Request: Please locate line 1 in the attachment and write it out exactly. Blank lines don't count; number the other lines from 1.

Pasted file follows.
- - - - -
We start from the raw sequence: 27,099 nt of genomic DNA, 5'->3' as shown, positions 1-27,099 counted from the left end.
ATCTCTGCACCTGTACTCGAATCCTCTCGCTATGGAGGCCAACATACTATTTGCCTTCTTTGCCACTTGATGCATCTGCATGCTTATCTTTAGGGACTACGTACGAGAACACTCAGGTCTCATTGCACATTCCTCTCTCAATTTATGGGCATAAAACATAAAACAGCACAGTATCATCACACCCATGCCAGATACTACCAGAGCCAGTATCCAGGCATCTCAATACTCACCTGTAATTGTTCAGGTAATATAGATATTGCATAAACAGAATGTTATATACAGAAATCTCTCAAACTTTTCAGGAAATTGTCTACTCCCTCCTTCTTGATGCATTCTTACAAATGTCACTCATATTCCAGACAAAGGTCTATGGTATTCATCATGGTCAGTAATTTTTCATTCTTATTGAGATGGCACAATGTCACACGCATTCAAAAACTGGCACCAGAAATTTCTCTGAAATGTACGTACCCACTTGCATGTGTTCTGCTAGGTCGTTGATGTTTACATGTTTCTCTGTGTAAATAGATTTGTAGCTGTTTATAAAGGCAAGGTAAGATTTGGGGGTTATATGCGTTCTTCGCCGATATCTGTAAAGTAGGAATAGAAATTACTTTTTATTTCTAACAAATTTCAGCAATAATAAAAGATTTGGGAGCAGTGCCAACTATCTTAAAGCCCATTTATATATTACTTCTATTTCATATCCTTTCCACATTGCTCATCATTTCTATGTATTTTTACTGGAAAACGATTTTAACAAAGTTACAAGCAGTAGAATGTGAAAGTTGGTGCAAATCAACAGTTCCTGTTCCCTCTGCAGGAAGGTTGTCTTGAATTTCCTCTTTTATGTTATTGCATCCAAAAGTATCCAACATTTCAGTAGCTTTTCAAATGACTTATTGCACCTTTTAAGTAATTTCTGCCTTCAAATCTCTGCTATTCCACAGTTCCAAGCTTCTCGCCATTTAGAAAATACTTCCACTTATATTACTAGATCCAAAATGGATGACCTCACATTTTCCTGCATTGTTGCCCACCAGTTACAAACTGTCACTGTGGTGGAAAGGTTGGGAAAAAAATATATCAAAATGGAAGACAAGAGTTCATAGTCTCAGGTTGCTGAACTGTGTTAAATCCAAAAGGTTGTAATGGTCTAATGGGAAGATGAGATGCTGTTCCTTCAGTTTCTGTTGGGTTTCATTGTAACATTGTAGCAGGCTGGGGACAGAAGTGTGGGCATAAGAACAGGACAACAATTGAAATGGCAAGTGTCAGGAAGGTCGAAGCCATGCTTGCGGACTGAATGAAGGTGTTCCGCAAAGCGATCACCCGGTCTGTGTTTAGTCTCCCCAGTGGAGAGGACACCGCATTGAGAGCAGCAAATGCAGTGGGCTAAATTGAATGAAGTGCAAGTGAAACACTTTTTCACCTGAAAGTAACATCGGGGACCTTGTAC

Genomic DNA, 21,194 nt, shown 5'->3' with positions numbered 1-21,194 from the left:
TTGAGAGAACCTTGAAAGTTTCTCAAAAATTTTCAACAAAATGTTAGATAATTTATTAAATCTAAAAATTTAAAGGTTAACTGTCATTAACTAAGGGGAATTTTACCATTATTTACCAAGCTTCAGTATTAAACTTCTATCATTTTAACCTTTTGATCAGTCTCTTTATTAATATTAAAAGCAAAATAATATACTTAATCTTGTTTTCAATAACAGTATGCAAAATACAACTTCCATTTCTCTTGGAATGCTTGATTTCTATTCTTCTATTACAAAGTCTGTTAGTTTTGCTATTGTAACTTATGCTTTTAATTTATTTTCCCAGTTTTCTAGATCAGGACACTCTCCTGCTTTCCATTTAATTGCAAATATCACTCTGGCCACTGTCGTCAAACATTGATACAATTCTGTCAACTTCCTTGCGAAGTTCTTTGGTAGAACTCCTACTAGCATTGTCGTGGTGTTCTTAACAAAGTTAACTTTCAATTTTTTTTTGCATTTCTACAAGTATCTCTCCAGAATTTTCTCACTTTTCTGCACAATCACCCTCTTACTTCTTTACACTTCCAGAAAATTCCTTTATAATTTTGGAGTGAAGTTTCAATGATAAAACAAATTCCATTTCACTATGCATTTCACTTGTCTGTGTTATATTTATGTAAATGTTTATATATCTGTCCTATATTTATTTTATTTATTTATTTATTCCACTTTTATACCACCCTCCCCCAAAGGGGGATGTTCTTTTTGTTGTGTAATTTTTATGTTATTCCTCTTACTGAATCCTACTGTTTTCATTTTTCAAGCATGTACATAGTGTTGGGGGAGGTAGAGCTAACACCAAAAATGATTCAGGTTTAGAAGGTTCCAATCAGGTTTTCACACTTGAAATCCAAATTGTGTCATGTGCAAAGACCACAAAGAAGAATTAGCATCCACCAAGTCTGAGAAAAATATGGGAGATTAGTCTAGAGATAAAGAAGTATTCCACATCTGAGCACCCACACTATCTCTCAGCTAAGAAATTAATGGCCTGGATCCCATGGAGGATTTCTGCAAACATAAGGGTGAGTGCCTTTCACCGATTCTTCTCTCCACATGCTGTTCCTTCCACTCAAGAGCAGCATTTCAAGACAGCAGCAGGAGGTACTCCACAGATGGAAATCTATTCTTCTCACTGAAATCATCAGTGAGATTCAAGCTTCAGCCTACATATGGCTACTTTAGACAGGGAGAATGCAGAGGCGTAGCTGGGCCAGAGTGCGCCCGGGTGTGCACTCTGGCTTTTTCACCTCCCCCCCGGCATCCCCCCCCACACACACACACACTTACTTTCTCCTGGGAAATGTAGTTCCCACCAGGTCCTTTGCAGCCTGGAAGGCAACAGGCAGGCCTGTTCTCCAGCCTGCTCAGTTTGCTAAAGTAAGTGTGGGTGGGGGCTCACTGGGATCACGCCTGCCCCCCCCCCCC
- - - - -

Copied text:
We start from the raw sequence: 27,099 nt of genomic DNA, 5'->3' as shown, positions 1-27,099 counted from the left end.